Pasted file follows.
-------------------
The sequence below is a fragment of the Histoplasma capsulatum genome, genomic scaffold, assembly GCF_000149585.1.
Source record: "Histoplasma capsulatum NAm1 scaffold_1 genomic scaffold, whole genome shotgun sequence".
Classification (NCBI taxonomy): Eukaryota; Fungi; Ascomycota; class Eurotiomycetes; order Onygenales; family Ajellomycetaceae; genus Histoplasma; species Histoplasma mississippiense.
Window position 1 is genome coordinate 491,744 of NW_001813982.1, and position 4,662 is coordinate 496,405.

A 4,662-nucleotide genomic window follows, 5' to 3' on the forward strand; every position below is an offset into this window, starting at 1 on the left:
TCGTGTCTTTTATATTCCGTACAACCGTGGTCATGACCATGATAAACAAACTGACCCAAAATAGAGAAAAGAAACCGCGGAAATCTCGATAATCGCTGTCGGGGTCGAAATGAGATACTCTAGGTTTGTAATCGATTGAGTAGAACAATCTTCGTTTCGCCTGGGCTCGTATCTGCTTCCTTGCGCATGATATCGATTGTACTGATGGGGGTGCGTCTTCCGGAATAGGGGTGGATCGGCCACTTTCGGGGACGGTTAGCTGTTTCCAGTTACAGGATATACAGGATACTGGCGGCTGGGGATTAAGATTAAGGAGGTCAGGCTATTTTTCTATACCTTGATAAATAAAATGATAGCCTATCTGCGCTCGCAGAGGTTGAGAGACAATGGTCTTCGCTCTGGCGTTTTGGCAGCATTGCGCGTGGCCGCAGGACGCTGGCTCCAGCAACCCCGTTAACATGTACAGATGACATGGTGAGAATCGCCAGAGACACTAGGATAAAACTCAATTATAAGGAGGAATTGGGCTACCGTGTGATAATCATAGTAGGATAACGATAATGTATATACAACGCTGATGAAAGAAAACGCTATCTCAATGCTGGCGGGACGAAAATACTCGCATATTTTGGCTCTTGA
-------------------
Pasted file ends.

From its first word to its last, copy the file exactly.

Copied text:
The sequence below is a fragment of the Histoplasma capsulatum genome, genomic scaffold, assembly GCF_000149585.1.
Source record: "Histoplasma capsulatum NAm1 scaffold_1 genomic scaffold, whole genome shotgun sequence".
Classification (NCBI taxonomy): Eukaryota; Fungi; Ascomycota; class Eurotiomycetes; order Onygenales; family Ajellomycetaceae; genus Histoplasma; species Histoplasma mississippiense.
Window position 1 is genome coordinate 491,744 of NW_001813982.1, and position 4,662 is coordinate 496,405.

A 4,662-nucleotide genomic window follows, 5' to 3' on the forward strand; every position below is an offset into this window, starting at 1 on the left:
TCGTGTCTTTTATATTCCGTACAACCGTGGTCATGACCATGATAAACAAACTGACCCAAAATAGAGAAAAGAAACCGCGGAAATCTCGATAATCGCTGTCGGGGTCGAAATGAGATACTCTAGGTTTGTAATCGATTGAGTAGAACAATCTTCGTTTCGCCTGGGCTCGTATCTGCTTCCTTGCGCATGATATCGATTGTACTGATGGGGGTGCGTCTTCCGGAATAGGGGTGGATCGGCCACTTTCGGGGACGGTTAGCTGTTTCCAGTTACAGGATATACAGGATACTGGCGGCTGGGGATTAAGATTAAGGAGGTCAGGCTATTTTTCTATACCTTGATAAATAAAATGATAGCCTATCTGCGCTCGCAGAGGTTGAGAGACAATGGTCTTCGCTCTGGCGTTTTGGCAGCATTGCGCGTGGCCGCAGGACGCTGGCTCCAGCAACCCCGTTAACATGTACAGATGACATGGTGAGAATCGCCAGAGACACTAGGATAAAACTCAATTATAAGGAGGAATTGGGCTACCGTGTGATAATCATAGTAGGATAACGATAATGTATATACAACGCTGATGAAAGAAAACGCTATCTCAATGCTGGCGGGACGAAAATACTCGCATATTTTGGCTCTTGA